news vbios updates and drivers available for radeon rx 5600 xt

vBIOS updates and drivers available for Radeon RX 5600 XT

We recently reported on the ryzing (anyone?) competition between AMD and Nvidia with the introduction of the Radeon RX 5600 XT. Nvidia dropped it’s GeForce RTX 2060 from $349 to $299 in anticipation of the new Radeon card’s launch at $279. AMD responded by pushing out a new vBIOS to boost the performance of the RX 5600 XT. The vBIOS increases the card’s maximum power draw from 150W to 160W, improving base and boost clocks, as well as rasing the memory from 12 Gbps to 14 Gbps.

However, the vBIOS didn’t quite make it out the door and onto cards before vendors started shipping them. Fortunately, the vendors were quick to release BIOS updaters, so those who have already received their cards can unlock the extra power waiting to be released. The vendors and cards are listed below with links to where you can find the updaters.

If you’re running an RX 5600 XT, you’ll also need the recently released Radeon Software Adrenalin 20.1.3 beta drivers, which add support for the new graphics card. The beta drivers also fix a number of issues, but are not issue free. You can pick them up here.

Fixed Issues
  • An intermittent black screen or loss of display may occur when performing parallel actions such as web browsing, gaming or watching video.
  • A limited number of games such as Nioh, Dragon Quest Builders 2, WWE2k20, Dead or Alive 6 and Atelier Ryza may crash or fail to launch.
  • Wolfenstein 2: The New Colossus is not detected in Radeon Software games manager.
  • Text overflow in some UI boxes or toast messages may be experienced in some language localizations.
  • Fan Tuning may change back to the default state when switching between available GPUs.
  • Copy text options are not available in the display specs table for Radeon Software.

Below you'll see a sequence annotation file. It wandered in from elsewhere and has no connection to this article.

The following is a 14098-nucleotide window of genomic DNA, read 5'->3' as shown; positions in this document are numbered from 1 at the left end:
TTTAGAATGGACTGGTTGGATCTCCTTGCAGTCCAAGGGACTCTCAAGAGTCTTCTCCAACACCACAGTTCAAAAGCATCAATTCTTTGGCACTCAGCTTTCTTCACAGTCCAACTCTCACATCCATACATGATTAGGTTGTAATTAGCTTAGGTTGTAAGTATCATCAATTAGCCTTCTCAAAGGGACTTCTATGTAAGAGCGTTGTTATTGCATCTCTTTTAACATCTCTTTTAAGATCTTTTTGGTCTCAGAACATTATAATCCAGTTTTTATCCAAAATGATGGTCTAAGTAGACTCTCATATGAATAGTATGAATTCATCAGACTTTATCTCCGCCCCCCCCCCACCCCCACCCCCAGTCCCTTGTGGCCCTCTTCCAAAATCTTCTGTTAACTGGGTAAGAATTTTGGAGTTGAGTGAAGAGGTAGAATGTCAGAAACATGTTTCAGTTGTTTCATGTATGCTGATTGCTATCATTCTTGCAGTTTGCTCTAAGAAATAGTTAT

• An intermittent black screen or loss of display may occur when the system is left idle at desktop.
  • Factory Reset install may keep previously configured Radeon Software game profiles. This can cause mismatch between global graphics settings and per profile settings.
Known Issues
  • Grand Theft Auto 5 may experience a system hang or black screen at launch, when opening Radeon Overlay while in game, or after performing a task switch while in game.
  • Audio may intermittently be missing from Radeon ReLive recordings near the end of recorded clips.
  • Integer Scaling may cause some video content to show flicker when the display resolution is set to less than native resolution.
  • Multiple games may have very dark or very bright graphics in game when HDR is enabled in Windows.
  • Radeon Anti-Lag enable and disable beep notifications may be played in error when individually pressing keys assigned to the hotkey.
  • The Radeon Software Overlay hotkey notification may sometimes be displayed during video playback in web browsers or launching some video player applications.
  • Integer Scaling option is not showing up or available on some Windows7 system configurations.
  • Radeon Software may open with an inconsistent size or may not keep its previously set size when opened.
  • Some Vulkan gaming applications may crash when performing a task switch with Radeon Image Sharpening enabled.
  • Some Radeon RX 5700 series graphics users may intermittently experience a black screen while gaming or on desktop. A potential temporary workaround is disabling hardware acceleration in applications running in the background such as web browsers or Discord.

7 responses to “vBIOS updates and drivers available for Radeon RX 5600 XT

  1. The reason for memory/GPU utilization jumping from idle to load is because of hardware-accelerated apps and WDM. Driving extra screens and higher-refresh rates along with adaptive sync do come at a cost. The same thing happens on the Nvidia camp. GDDR6 is more power hungry than its GDDR5 predecessor (those extra cycles do come at a cost). Only the silent/low-power consumption crowd gives a hoot about this.

    Boost clocking has always been opportunistic since its implementation. The only difference now is that GPU manufacturers have been pushing their silicon much closer to the edge of stability and thermal envelope. There’s little to no overclocking headroom. It isn’t really shocking that boost on modern GPUs fall back after 30-minutes or 1 hour of load-time.

    DirectX9 is pretty much irrelevant for current and future software platforms. Windows 7’s death will accelerate its deprecation. We have seen this happened time and time again when the software ecology undergoes a paradigm shift.


    Multimonitor seems to have less problems on some HBM cards, but it also depends on which card you buy from what manufacturer, and what monitor. That said, there still is clockspeed jumping on GDDR cards at high refresh rates, monitor switching 1 to 2 for no reason, and display mix incompatibility that depends on what card and what monitor. It’s a TOTAL MESS, unless you are using hardware closely compatible. Just because YOU don’t have major problems, doesn’t mean it isn’t broken or other people aren’t having issues. AMD is shooting themselves in the foot by ignoring it.